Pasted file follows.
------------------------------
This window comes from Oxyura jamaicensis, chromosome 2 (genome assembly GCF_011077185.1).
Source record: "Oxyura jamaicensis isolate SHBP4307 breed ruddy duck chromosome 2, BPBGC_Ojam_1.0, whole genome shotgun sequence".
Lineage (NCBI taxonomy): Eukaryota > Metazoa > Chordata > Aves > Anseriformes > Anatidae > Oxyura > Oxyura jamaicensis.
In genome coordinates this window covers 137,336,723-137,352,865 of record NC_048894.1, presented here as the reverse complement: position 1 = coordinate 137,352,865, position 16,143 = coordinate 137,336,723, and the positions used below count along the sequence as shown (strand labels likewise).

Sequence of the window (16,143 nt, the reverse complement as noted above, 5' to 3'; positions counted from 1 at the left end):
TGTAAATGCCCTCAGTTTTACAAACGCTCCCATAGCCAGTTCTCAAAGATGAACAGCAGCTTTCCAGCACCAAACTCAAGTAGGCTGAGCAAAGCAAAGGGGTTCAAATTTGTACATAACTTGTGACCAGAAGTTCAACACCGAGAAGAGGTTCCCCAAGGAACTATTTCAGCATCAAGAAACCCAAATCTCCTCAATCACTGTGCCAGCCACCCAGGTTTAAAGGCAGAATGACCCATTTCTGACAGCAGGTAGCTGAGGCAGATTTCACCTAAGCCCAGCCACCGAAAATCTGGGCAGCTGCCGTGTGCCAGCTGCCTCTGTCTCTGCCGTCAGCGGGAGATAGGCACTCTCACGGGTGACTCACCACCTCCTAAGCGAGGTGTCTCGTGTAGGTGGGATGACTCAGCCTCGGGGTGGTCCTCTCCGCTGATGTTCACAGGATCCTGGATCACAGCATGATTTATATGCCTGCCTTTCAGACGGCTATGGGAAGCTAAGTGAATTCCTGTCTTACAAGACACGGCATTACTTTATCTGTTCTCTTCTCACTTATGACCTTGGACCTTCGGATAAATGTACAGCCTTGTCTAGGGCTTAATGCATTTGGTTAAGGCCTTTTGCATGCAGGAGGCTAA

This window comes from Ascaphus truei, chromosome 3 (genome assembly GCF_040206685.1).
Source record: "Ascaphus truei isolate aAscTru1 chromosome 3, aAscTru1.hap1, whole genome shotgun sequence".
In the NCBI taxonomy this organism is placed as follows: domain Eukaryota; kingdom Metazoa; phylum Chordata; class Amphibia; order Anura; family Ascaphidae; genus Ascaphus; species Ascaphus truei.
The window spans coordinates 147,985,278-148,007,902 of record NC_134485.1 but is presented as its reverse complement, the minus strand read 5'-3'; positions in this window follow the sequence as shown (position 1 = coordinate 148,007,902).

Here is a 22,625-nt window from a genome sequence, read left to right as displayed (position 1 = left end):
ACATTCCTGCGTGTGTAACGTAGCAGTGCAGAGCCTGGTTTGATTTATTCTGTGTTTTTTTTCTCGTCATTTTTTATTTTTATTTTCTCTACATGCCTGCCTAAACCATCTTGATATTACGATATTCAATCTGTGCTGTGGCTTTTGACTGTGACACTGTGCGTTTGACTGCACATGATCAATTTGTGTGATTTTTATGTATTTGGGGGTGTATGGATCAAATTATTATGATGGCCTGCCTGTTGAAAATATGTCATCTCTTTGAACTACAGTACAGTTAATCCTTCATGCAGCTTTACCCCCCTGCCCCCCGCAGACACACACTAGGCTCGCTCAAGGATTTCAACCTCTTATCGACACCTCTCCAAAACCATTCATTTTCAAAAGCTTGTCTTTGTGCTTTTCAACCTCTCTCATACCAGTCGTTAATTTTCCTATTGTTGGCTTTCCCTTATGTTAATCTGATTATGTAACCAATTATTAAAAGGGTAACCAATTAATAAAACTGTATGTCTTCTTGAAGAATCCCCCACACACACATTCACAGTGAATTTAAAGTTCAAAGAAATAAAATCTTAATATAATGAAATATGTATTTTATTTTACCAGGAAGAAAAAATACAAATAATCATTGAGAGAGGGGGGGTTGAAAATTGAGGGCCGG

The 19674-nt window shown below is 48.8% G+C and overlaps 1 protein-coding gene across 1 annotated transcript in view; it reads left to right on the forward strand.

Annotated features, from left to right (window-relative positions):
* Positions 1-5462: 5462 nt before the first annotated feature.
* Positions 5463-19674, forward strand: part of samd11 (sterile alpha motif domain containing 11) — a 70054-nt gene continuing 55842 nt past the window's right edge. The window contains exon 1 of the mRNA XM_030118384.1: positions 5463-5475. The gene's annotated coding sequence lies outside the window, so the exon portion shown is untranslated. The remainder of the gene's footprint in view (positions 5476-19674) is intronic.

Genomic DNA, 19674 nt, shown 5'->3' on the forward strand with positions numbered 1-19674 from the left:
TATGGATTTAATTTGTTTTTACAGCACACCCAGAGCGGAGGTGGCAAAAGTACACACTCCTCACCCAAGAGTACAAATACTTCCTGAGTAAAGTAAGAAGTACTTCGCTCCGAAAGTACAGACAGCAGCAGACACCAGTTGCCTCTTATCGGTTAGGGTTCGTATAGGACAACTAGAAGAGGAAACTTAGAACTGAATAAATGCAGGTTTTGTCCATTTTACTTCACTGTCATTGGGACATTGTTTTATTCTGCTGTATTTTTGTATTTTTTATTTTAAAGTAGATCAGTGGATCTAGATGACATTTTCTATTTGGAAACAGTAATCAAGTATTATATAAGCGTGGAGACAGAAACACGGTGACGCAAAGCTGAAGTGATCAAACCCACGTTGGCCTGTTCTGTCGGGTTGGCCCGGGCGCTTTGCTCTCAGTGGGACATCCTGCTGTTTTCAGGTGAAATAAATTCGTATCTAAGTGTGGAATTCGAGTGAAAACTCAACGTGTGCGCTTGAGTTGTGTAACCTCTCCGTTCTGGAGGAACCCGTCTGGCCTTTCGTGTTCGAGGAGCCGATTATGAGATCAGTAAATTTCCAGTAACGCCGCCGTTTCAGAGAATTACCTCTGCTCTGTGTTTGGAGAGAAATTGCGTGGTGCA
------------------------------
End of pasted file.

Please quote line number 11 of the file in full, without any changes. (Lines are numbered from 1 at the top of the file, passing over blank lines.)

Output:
Here is a 22,625-nt window from a genome sequence, read left to right as displayed (position 1 = left end):